Food Sustainability – Part 3 – Food Production Emissions, Biodiversity

Food is one of those industries we all engage with on a daily basis. Regardless of age, gender, nationality, and economic state, we all have to eat. Most people don’t put too much thought into where their food comes from and how it was produced. However, these factors have enormous consequences on the sustainability of our food system. If we don’t make agriculture more sustainable, we endanger our future and create the environment for an imminent food crisis. As empty shelves during the beginning of Covid-19 showed us, our access to food is highly dependent on a complex, global web of supply chains. When something disrupts these production mechanisms, people suffer. By modifying our diets, increasing local food production, and reinforcing crop biodiversity, we can make our food system much more sustainable. 

Meat production

Reducing your meat consumption is one of the easiest ways to make your diet more sustainable. Why? Because conventional meat producers use intensive practices which require enormous amounts of feed and degrade land. When the amazon is burning and activists call on consumers to cut out meat it is because mass deforestation is occurring in order to make room for soy plantations. This soy isn’t grown to feed humans, this high protein legume is shipped halfway around the world as feed for animals. The effects of deforestation on the Amazon Rainforest is multisided. Water cycles are disrupted, making the region more susceptible to fires. As trees are cut down, the ability to absorb carbon dioxide from the atmosphere is compromised. And as soybean production feeds a growing cattle population, higher amounts of CO2 are being released from the high concentrations of animals.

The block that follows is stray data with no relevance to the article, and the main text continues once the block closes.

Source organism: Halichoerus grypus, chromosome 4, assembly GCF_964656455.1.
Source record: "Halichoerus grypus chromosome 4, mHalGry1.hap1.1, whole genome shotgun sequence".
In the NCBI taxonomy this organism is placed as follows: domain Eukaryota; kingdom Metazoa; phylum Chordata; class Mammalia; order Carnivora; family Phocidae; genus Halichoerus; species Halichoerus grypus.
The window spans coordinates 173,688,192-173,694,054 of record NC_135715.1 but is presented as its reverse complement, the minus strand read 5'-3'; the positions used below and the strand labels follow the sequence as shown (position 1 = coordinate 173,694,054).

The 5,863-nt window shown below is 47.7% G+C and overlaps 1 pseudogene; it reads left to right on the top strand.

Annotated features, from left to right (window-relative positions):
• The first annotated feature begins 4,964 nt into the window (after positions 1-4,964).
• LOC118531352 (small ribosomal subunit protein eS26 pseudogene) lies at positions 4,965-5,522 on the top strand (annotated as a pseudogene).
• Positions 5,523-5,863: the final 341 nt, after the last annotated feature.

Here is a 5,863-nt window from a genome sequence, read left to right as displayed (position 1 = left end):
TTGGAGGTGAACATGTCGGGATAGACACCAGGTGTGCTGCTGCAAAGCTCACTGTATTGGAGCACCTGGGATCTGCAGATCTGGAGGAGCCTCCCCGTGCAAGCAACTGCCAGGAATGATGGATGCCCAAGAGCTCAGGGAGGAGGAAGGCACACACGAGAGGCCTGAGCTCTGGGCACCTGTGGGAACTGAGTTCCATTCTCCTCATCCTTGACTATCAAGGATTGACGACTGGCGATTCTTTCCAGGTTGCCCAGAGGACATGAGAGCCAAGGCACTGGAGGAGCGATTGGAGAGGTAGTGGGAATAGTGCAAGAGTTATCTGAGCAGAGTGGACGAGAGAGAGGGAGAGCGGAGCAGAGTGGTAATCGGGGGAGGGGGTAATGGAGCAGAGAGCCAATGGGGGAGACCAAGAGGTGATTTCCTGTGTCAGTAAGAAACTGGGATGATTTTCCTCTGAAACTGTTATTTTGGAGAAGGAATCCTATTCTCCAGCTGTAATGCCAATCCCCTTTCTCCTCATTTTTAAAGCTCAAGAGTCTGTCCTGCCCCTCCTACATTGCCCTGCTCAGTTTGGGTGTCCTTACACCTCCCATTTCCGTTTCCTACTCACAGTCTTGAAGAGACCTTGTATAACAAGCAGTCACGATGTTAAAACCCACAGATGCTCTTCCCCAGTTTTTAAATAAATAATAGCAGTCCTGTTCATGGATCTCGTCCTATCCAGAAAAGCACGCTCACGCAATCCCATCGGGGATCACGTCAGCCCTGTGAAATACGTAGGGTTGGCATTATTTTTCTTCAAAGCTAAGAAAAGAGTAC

From an environmental standpoint, the problem with the meat industry’s effect on the environment isn’t the animals. It is the conditions in which the animals are raised that creates these environmental issues. Properly managed silvopastoral systems actually have the potential to sequestor more carbon than the animals release by promoting grass growth through sustainable grazing practices and fertilizing the land with no additional effort through the animal’s manure. 

As the world becomes wealthier, the demand for meat increases and farms are pressured to increase their capacity – deteriorating the already horrific living conditions of the animals as well as putting pressure on land use for housing and feeding larger numbers of animals. Drastically reducing our daily intake of meat and choosing to purchase what we do consumer from regenerative farmers means that we could realistically supply the world’s demand for meat while actively storing CO2 in the soil.

H2: Transportation Inefficiencies 

Increasing urbanization, regional specialization, and seasonality has incentivized a globalized food system. Pears grown in Peru are sent to Asia to be processed and packaged before reaching their final market in the United States. Soy grown in the Brazilian Amazon undergoes a 7,000km journey as it’s sent to cattle ranchers in Liverpool who then supply McDonalds locations across Europe.